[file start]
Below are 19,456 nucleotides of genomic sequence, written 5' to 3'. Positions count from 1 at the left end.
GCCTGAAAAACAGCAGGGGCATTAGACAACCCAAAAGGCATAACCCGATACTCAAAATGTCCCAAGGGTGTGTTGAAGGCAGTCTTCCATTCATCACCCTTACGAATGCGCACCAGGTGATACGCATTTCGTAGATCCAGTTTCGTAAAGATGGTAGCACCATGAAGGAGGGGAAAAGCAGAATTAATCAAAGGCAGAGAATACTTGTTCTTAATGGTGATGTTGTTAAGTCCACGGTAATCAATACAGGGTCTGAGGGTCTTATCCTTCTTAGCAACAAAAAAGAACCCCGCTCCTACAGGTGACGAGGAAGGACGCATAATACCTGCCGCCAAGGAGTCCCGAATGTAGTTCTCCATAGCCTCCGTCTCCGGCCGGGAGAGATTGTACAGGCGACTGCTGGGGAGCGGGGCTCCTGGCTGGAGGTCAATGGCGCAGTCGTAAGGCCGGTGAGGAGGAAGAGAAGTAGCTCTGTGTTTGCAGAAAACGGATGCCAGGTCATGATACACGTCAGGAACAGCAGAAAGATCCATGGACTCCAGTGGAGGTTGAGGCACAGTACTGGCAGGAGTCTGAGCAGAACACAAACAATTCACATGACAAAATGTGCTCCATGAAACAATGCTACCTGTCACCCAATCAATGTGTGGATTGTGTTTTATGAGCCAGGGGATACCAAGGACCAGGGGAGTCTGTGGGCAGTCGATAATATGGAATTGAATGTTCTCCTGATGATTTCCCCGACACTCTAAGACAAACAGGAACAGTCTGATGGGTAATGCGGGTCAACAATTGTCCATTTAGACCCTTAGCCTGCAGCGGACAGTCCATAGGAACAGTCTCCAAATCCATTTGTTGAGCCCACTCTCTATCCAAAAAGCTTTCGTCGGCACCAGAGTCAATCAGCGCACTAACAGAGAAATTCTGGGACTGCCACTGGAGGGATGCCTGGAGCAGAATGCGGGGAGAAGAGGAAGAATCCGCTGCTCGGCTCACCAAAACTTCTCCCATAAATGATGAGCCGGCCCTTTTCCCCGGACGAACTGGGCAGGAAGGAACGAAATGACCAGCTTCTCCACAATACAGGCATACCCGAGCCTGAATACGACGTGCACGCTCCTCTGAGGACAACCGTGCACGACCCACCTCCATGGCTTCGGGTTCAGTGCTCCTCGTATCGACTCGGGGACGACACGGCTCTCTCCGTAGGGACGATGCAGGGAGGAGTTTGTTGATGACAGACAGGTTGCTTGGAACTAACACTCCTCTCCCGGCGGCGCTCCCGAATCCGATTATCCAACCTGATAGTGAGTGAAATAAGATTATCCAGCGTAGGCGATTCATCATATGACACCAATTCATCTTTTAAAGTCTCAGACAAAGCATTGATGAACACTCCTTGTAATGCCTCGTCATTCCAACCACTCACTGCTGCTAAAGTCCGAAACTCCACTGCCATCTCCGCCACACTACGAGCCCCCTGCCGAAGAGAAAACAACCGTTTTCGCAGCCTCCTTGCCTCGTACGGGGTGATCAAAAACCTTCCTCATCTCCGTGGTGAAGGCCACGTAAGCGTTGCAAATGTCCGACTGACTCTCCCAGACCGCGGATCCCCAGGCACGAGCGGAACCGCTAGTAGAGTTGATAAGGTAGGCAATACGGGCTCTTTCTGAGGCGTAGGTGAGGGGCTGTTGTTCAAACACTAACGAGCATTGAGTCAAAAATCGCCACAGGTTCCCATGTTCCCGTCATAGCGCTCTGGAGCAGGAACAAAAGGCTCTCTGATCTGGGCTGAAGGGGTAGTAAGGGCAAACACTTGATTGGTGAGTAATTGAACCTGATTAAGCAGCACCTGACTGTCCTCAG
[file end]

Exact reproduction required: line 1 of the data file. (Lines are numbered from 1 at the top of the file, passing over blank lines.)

Below are 19,456 nucleotides of genomic sequence, written 5' to 3'. Positions count from 1 at the left end.